Invitation to sign open letter to Mennonite Church USA

The Open letter movement is now inviting non-pastors to sign on to their letter as well. Here’s their invitation for all of you from one of the organizers:

I thought some of YAR’s readers might be interested in this: More than 100 Mennonite pastors and people in ministry have signed a letter calling for Mennonite Church USA to extend full welcome to people who are lesbian, gay, bisexual and transgender (LGBT). The signers invite the church to confess its exclusion of LGBT people and witness to Jesus’ Good News of “radical hospitality and extravagant love.” Everyone who considers themselves part of MC USA is invited to sign the letter, which can be found at www.openlettertomcusa.org.

Thanks -
Sheri Hostetler
Pastor, First Mennonite Church of San Francisco and one of the Open Letter’s authors

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10 Responses to “Invitation to sign open letter to Mennonite Church USA”

  1. SteveK Says:

    Although I agree with the sentiments of the letter, I will not be signing it. This is because, from the beginning of the controversy, all people have wanted to do is to tell MCUSA what to think or believe on the subject, rather than having the different sides of the matter to freely discuss their reasons and to openly listen to the other side.

    I have proposed to MCUSA to have a discussion between two friends on different sides of the issue– William Higgins and Weldon Nisley– who are both pastors and have had open, friendly discussions on the pertinent Bible texts and their applications. For some reason, this suggestion was not accepted. But I firmly believe that a friendly, listening discussion on the subject is necessary before a prophetic call– no matter how necessary the prophetic call is.

    And evangelical professor with anabaptist leanings, Scot McKnight, has written an intelligent, important letter talking about HOW we discuss the issue– and I’d like to see MCUSA adopt this approach before this discussion is continued.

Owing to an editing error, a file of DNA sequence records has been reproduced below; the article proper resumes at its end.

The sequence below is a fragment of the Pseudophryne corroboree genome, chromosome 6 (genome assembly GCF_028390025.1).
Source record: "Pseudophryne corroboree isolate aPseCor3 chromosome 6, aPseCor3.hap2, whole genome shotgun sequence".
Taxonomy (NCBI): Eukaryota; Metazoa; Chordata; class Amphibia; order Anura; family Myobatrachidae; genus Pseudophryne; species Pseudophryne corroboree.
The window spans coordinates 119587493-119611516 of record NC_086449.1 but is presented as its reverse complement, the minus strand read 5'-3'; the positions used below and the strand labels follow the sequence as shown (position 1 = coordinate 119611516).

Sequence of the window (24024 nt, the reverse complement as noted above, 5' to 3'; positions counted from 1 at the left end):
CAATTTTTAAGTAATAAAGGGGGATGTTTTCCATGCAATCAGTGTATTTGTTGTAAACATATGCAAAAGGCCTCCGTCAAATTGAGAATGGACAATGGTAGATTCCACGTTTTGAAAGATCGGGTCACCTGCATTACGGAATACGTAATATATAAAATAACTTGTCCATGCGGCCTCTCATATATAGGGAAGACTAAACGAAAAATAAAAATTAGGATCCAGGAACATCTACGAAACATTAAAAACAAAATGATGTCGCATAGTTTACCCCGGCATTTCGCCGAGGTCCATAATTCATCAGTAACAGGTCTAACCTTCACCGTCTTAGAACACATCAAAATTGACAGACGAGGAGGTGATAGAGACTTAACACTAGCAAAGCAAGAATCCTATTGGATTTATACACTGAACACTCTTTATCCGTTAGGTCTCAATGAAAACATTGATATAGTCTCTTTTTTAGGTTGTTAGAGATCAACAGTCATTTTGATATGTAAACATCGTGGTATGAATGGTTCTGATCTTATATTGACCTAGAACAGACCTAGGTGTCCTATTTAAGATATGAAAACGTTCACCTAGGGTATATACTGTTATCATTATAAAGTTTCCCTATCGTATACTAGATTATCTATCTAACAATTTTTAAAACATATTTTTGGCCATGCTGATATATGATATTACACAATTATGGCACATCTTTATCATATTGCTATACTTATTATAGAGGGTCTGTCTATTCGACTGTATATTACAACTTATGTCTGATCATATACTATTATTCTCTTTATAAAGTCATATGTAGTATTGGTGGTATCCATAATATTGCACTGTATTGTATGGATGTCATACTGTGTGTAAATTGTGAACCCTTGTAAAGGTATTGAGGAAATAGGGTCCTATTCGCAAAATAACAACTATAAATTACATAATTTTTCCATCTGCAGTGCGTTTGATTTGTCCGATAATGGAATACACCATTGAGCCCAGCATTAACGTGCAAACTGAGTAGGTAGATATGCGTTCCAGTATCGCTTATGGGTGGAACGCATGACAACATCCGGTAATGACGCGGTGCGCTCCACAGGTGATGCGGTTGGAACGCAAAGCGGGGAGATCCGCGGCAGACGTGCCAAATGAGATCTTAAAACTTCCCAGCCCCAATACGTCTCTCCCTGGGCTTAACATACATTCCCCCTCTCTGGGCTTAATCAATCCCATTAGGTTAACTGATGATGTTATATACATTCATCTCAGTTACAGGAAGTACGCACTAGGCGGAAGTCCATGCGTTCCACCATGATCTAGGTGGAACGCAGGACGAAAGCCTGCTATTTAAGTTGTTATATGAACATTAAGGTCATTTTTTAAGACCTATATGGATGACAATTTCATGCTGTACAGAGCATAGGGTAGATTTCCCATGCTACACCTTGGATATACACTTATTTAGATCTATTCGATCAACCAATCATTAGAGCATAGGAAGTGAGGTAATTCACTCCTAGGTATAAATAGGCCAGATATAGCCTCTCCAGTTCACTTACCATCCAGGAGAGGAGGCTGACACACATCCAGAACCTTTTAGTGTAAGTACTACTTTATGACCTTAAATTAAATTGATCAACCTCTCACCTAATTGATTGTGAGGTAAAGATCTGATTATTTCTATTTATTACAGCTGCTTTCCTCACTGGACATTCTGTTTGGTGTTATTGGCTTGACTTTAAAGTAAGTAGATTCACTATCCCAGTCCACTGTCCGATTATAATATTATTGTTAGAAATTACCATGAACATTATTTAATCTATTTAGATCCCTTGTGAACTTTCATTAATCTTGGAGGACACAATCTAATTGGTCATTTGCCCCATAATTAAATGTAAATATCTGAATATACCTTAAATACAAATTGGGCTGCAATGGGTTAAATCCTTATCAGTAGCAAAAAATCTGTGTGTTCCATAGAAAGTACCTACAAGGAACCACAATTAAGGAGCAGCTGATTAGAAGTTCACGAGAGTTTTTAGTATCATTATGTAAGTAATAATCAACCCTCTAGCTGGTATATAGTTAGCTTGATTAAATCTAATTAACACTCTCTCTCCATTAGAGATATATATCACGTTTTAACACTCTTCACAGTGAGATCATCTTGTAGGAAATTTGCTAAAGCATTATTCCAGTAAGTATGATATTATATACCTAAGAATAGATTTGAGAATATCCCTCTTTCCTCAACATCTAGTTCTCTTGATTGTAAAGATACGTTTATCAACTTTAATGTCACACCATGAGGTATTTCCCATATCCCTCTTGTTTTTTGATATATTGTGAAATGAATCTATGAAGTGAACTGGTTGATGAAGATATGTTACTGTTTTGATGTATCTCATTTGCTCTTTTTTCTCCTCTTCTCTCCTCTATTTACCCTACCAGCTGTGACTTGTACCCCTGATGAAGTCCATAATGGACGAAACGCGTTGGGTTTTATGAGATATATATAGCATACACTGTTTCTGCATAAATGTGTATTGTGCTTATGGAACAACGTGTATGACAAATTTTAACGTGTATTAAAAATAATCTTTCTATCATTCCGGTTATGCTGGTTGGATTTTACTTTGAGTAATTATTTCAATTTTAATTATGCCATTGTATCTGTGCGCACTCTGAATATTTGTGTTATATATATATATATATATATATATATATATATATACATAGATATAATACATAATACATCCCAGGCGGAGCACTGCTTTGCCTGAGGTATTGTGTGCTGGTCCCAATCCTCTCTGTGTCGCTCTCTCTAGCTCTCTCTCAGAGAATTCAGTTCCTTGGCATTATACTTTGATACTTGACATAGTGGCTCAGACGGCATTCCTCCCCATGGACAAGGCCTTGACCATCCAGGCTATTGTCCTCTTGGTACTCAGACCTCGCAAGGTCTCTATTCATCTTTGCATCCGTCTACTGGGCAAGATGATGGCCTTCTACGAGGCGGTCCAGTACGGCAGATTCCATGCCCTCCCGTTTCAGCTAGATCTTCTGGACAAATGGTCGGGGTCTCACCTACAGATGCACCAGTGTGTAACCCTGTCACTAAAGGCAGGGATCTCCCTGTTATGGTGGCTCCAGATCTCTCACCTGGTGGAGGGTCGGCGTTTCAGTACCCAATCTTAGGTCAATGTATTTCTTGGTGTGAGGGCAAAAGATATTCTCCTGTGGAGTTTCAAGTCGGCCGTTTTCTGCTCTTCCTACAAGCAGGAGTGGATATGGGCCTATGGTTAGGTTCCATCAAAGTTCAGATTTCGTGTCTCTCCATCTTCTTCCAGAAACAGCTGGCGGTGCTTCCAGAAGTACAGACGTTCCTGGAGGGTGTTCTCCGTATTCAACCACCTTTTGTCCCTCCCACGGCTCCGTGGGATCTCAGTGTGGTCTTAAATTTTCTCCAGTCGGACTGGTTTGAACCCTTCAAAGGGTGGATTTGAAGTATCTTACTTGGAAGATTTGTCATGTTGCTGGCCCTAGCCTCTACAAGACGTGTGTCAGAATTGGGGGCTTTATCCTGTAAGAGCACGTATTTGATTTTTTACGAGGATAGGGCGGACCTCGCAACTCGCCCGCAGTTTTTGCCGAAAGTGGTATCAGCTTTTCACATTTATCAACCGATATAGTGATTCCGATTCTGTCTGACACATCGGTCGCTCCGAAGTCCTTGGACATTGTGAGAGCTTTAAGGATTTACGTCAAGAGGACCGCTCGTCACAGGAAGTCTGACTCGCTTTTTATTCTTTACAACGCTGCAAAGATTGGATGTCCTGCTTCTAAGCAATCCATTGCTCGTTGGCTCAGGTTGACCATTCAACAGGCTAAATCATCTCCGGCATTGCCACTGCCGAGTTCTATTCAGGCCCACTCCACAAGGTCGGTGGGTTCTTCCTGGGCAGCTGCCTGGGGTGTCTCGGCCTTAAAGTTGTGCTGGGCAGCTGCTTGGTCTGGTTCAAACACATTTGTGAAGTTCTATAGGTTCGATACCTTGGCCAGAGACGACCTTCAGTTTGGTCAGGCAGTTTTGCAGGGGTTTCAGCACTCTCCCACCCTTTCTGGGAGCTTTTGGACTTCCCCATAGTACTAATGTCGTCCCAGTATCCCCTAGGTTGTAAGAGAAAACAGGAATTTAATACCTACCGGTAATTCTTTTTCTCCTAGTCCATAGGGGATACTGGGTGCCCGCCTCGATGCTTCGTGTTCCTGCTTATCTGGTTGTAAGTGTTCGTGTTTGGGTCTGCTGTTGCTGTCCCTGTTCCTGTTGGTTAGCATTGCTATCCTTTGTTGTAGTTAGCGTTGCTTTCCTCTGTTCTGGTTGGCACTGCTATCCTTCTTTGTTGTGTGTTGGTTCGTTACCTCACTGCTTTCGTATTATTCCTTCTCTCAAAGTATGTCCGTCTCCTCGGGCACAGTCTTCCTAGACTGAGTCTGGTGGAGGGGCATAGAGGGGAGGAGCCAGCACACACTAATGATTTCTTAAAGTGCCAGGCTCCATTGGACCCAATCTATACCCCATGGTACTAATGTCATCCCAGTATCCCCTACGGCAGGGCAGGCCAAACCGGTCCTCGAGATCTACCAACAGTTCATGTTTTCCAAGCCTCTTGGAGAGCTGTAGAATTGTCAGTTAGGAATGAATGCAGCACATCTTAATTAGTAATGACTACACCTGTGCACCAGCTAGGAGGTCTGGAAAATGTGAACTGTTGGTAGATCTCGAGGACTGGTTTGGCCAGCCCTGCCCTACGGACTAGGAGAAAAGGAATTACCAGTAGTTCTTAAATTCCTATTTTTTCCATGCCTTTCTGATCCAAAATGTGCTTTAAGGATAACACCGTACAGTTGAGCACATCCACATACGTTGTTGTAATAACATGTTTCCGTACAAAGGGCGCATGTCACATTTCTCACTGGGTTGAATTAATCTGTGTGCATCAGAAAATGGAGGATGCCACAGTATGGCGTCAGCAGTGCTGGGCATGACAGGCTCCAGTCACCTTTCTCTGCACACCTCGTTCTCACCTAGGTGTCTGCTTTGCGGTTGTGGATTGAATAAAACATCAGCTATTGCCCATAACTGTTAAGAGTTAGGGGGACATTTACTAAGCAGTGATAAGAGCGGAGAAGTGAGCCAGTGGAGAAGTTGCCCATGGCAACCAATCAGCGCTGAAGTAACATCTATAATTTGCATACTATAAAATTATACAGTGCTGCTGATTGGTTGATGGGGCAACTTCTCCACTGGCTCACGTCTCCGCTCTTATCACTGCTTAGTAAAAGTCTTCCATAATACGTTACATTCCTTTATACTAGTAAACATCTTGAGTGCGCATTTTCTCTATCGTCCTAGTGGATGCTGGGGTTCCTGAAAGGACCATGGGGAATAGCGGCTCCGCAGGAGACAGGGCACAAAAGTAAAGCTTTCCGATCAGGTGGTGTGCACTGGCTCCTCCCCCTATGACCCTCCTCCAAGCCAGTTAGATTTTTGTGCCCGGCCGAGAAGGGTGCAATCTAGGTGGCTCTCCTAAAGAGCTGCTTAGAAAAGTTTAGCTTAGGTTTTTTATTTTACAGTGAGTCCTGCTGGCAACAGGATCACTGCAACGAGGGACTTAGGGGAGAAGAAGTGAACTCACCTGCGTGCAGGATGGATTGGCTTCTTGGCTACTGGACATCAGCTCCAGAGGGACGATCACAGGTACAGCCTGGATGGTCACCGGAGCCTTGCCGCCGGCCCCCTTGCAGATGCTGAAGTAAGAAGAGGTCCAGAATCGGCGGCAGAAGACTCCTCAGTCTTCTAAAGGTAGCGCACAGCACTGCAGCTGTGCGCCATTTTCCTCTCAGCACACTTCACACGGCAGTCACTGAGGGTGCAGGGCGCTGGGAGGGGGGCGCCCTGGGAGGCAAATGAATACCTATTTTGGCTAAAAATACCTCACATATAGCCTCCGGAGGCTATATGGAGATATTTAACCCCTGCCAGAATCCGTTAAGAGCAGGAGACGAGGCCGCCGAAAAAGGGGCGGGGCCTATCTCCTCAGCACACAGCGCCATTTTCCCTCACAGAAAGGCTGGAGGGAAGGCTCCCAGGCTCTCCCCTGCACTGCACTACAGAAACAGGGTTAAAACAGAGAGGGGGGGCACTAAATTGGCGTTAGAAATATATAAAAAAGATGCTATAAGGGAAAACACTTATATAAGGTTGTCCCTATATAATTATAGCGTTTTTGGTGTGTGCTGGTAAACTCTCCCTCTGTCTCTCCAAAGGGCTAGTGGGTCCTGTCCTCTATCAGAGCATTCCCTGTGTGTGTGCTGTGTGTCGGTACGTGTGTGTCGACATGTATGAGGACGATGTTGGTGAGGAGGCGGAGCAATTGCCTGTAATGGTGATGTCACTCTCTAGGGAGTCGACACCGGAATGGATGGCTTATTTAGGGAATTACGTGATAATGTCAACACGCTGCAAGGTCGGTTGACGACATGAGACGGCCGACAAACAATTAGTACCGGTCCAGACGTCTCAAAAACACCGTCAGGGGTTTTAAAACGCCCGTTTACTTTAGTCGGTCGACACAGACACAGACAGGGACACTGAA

Read the letter here:
    http://radicaltheologians.blogspot.com/2009/04/third-way-on-homosexuality.html

  2. TimN Says:

    Can you say more about what you mean by a friendly and open conversation? I think a lot of Mennonites have had friendly and open conversations about this issue over the years. Can you say more about how a Nisely/Higgins conversation would be different? How is it that this conversation would meet the requirement for a prophetic call is met?

    Is your requirement that this conversation needs to be publicized in a particular way? Two years ago Cascadia Press published Stumbling Toward a Genuine Conversation on Homosexuality, which included Weldon Nisely and many others.

    Another important question is: who defines when the requirements for a prophetic call has been met? According to “Our Story” on the Open Letter website, This letter came out of a Brethren Mennonite Council conference. They have been working in the Mennonite church for the acceptance of LGBTQ folks for decades. It seems to be they would be in a good position to know when the thresh hold for a prophetic call has been reached.

  3. lukelm Says:

    Hi Steve,

    I think your idea is wonderful - I would LOVE to see that conversation between William Higgins and Weldon Nisley take place in the church. However, I’d like to challenge you a bit on your statement. The option to have an endless conversation on the issue is actually one of pretty extreme privilege. It’s available only to those who are allowed to sit at the table and aren’t in danger of having their chair pulled out from under them if they say the wrong thing (or who are never given a chair to start with.) I agree that a call for true, open, loving, nonjudgemental (on BOTH sides) dialogue is always key, but I would also challenge you to say that

    a) this dialogue has been going on for decades

    and

    b) in the meantime, for those who have eyes to see it, queer kids growing up in the church have very damaging spiritual violence perpetrated upon them. To a lesser extent, queer adults who are part of the church, have been part of the church, or want to be part of the church are also the focus of violence.

    Steve, would you be comfortable with maintaining a status quo for thirty years while we discuss whether the church should relate to poor and homeless people? If it takes a thirty-year conversation to make that change, then it’s something we’d have to do - but I’m not sure you’d be comfortable with putting off prophetic calls for justice in the meantime.

    best,
    Luke

  4. Tim Baer Says:

    No one is interested in discussion. Whomever “loses” will just create a reason or excuse why it happened. We are only interested in others bending to our own will.

    If democracy prevails, you lose.
    If not democracy then appointed authority, you lose.

    The movement for queer equality is tricky. Bear this to heart: For every homosexual the church gains, should the minority prevail, it will create splits for hundreds. Inclusiveness is what is what is being discussed, but the results of your efforts will be division.

    Pray mightily about the unintended consequences of your efforts.

  5. JeremyY Says: